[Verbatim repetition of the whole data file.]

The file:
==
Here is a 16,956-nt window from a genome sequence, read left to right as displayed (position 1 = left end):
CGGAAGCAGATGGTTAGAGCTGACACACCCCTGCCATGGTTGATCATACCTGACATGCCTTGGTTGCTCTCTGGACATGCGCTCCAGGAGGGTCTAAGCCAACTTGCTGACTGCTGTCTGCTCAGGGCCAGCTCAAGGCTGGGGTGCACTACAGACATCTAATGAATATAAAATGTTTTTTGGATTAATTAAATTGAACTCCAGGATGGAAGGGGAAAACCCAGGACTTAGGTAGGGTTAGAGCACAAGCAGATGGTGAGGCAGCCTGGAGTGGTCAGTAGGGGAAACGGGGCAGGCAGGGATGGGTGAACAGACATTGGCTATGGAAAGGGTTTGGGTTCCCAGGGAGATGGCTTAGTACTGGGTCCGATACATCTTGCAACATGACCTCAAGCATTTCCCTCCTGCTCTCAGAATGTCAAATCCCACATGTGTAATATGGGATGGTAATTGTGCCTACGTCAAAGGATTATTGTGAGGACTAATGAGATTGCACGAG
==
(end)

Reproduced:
Here is a 16,956-nt window from a genome sequence, read left to right as displayed (position 1 = left end):
CGGAAGCAGATGGTTAGAGCTGACACACCCCTGCCATGGTTGATCATACCTGACATGCCTTGGTTGCTCTCTGGACATGCGCTCCAGGAGGGTCTAAGCCAACTTGCTGACTGCTGTCTGCTCAGGGCCAGCTCAAGGCTGGGGTGCACTACAGACATCTAATGAATATAAAATGTTTTTTGGATTAATTAAATTGAACTCCAGGATGGAAGGGGAAAACCCAGGACTTAGGTAGGGTTAGAGCACAAGCAGATGGTGAGGCAGCCTGGAGTGGTCAGTAGGGGAAACGGGGCAGGCAGGGATGGGTGAACAGACATTGGCTATGGAAAGGGTTTGGGTTCCCAGGGAGATGGCTTAGTACTGGGTCCGATACATCTTGCAACATGACCTCAAGCATTTCCCTCCTGCTCTCAGAATGTCAAATCCCACATGTGTAATATGGGATGGTAATTGTGCCTACGTCAAAGGATTATTGTGAGGACTAATGAGATTGCACGAG